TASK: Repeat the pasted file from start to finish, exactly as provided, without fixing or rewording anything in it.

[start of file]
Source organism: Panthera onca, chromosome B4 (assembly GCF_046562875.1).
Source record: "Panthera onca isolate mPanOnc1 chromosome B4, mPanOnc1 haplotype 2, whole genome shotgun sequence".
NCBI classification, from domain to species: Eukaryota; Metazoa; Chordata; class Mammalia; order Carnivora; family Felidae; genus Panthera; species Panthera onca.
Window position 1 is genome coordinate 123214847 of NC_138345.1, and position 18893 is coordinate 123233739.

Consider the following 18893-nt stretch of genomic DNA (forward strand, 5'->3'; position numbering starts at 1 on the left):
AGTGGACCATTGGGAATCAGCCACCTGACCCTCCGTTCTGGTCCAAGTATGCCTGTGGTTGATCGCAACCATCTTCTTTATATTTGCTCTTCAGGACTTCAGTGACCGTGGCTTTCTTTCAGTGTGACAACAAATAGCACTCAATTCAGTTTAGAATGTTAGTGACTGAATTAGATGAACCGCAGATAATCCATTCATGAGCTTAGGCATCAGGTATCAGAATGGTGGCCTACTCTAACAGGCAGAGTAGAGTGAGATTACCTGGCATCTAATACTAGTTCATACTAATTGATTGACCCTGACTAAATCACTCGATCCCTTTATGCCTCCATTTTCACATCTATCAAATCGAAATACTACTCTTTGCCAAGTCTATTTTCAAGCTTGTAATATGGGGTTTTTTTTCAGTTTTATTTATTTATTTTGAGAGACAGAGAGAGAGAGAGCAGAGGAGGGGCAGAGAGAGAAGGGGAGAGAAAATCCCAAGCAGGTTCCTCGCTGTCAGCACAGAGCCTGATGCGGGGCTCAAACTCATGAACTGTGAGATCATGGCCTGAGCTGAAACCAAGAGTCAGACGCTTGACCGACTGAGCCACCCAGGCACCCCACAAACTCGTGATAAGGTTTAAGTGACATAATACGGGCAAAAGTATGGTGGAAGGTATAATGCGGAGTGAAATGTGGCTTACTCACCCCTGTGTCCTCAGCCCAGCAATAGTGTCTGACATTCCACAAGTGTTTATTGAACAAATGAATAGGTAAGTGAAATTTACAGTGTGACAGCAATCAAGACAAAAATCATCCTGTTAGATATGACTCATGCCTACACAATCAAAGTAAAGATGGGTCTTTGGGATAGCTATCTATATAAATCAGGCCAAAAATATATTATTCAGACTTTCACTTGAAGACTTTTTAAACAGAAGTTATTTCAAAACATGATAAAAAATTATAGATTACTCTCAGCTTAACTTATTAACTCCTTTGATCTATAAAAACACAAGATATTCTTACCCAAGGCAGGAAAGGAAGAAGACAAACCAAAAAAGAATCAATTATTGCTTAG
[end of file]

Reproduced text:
Source organism: Panthera onca, chromosome B4 (assembly GCF_046562875.1).
Source record: "Panthera onca isolate mPanOnc1 chromosome B4, mPanOnc1 haplotype 2, whole genome shotgun sequence".
NCBI classification, from domain to species: Eukaryota; Metazoa; Chordata; class Mammalia; order Carnivora; family Felidae; genus Panthera; species Panthera onca.
Window position 1 is genome coordinate 123214847 of NC_138345.1, and position 18893 is coordinate 123233739.

Consider the following 18893-nt stretch of genomic DNA (forward strand, 5'->3'; position numbering starts at 1 on the left):
AGTGGACCATTGGGAATCAGCCACCTGACCCTCCGTTCTGGTCCAAGTATGCCTGTGGTTGATCGCAACCATCTTCTTTATATTTGCTCTTCAGGACTTCAGTGACCGTGGCTTTCTTTCAGTGTGACAACAAATAGCACTCAATTCAGTTTAGAATGTTAGTGACTGAATTAGATGAACCGCAGATAATCCATTCATGAGCTTAGGCATCAGGTATCAGAATGGTGGCCTACTCTAACAGGCAGAGTAGAGTGAGATTACCTGGCATCTAATACTAGTTCATACTAATTGATTGACCCTGACTAAATCACTCGATCCCTTTATGCCTCCATTTTCACATCTATCAAATCGAAATACTACTCTTTGCCAAGTCTATTTTCAAGCTTGTAATATGGGGTTTTTTTTCAGTTTTATTTATTTATTTTGAGAGACAGAGAGAGAGAGAGCAGAGGAGGGGCAGAGAGAGAAGGGGAGAGAAAATCCCAAGCAGGTTCCTCGCTGTCAGCACAGAGCCTGATGCGGGGCTCAAACTCATGAACTGTGAGATCATGGCCTGAGCTGAAACCAAGAGTCAGACGCTTGACCGACTGAGCCACCCAGGCACCCCACAAACTCGTGATAAGGTTTAAGTGACATAATACGGGCAAAAGTATGGTGGAAGGTATAATGCGGAGTGAAATGTGGCTTACTCACCCCTGTGTCCTCAGCCCAGCAATAGTGTCTGACATTCCACAAGTGTTTATTGAACAAATGAATAGGTAAGTGAAATTTACAGTGTGACAGCAATCAAGACAAAAATCATCCTGTTAGATATGACTCATGCCTACACAATCAAAGTAAAGATGGGTCTTTGGGATAGCTATCTATATAAATCAGGCCAAAAATATATTATTCAGACTTTCACTTGAAGACTTTTTAAACAGAAGTTATTTCAAAACATGATAAAAAATTATAGATTACTCTCAGCTTAACTTATTAACTCCTTTGATCTATAAAAACACAAGATATTCTTACCCAAGGCAGGAAAGGAAGAAGACAAACCAAAAAAGAATCAATTATTGCTTAG